Monsanto To Pay $218M In Pact With Millennium
By Randall Osborne
In a five-year deal worth up to $218 million, Millennium Pharmaceuticals Inc. will use its genomics technology platform to develop agricultural products with Monsanto Co. — and plans to benefit from the establishment by St. Louis-based Monsanto of a subsidiary in Cambridge, Mass., where Millennium is headquartered.
Monsanto also broadened its one-year-old pact with Incyte Pharmaceuticals Inc., becoming the 17th subscriber to Palo Alto, Calif.-based Incyte's multiple genetic data bases, but terms of that deal were not disclosed.
The Millennium agreement provides a payment of $118 million in committed funds for licensing and technology transfer fees. Of that, $38 million will be paid up front, and $16 million per year for five years, said Steven Holtzman, chief business officer for Millennium.
Another potential $20 million per year may come in the form of milestone payments based on research objectives yet to be established by mutual agreement, Holtzman said.
Elizabeth Silverman, an analyst with BancAmerica Robertson Stephens, of New York, said the Millennium agreement is "the biggest genomics deal ever, that's for sure."
Holtzman was confident Millennium will gain much from the pact. "Most deals are inflated with downstream milestones, or they'll have big components in equity," Holtzman said. "There's no equity here. It's strictly payments to Millennium."
As part of the collaboration, Monsanto will form a wholly owned subsidiary in Cambridge, and will hire about 100 scientists to staff the facility next year.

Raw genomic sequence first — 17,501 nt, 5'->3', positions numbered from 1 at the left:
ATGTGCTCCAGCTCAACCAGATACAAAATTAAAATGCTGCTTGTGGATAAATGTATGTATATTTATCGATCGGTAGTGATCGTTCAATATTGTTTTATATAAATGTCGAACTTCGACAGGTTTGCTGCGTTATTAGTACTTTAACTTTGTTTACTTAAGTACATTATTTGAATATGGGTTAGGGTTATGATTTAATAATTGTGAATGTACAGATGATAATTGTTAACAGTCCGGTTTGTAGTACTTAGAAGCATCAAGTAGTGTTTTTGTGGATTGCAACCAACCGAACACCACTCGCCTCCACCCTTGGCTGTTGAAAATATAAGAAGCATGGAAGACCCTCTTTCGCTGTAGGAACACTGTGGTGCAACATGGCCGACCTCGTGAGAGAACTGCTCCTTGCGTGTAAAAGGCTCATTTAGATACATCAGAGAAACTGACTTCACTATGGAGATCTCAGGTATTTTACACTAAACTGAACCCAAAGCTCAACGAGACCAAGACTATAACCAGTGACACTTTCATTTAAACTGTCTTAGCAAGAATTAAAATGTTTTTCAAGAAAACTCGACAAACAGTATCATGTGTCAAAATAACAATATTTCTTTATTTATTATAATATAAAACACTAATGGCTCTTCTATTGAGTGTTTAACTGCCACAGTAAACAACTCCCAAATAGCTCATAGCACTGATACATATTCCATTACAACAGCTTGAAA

Millennium uses large-scale genetics, genomics, high-throughput screening and bioinformatics as its technology platform. The subsidiary's research with plants could prove useful for human applications, Holtzman said. According to the deal, Millennium retains the right to use technologies developed by the new company for non-exclusive use outside of plant and agricultural areas.
"It's unlikely you'll develop a human drug targeted to a specific corn sequence, but you can elucidate a biological pathway that gives you insight," he added. "Over time, [the subsidiary's work] will be a source of genomics technology that can proliferate throughout the organization. We'll get the benefits of entrepreneurship, of a spin-off, but we don't own it."
ChemGenics Set Groundwork For Monsanto Deal
Holtzman said the Monsanto deal is "testimony to an unappreciated aspect of the ChemGenics merger earlier this year." Millennium took over Cambridge, Mass.-based ChemGenics Inc. in a stock swap valued at almost $90 million. (See BioWorld Today, Jan. 22, 1997, p. 1.)
ChemGenics had a deal with Pfizer Inc., of New York, to develop antifungal drugs. "That led to talks with Monsanto for an antifungal crop protection program," Holtzman said. "In early September, Monsanto and Millennium said, 'Look, there's really a good fit here. Let's go for it.'"
Silverman said deals such as Millennium's with Monsanto will become more common.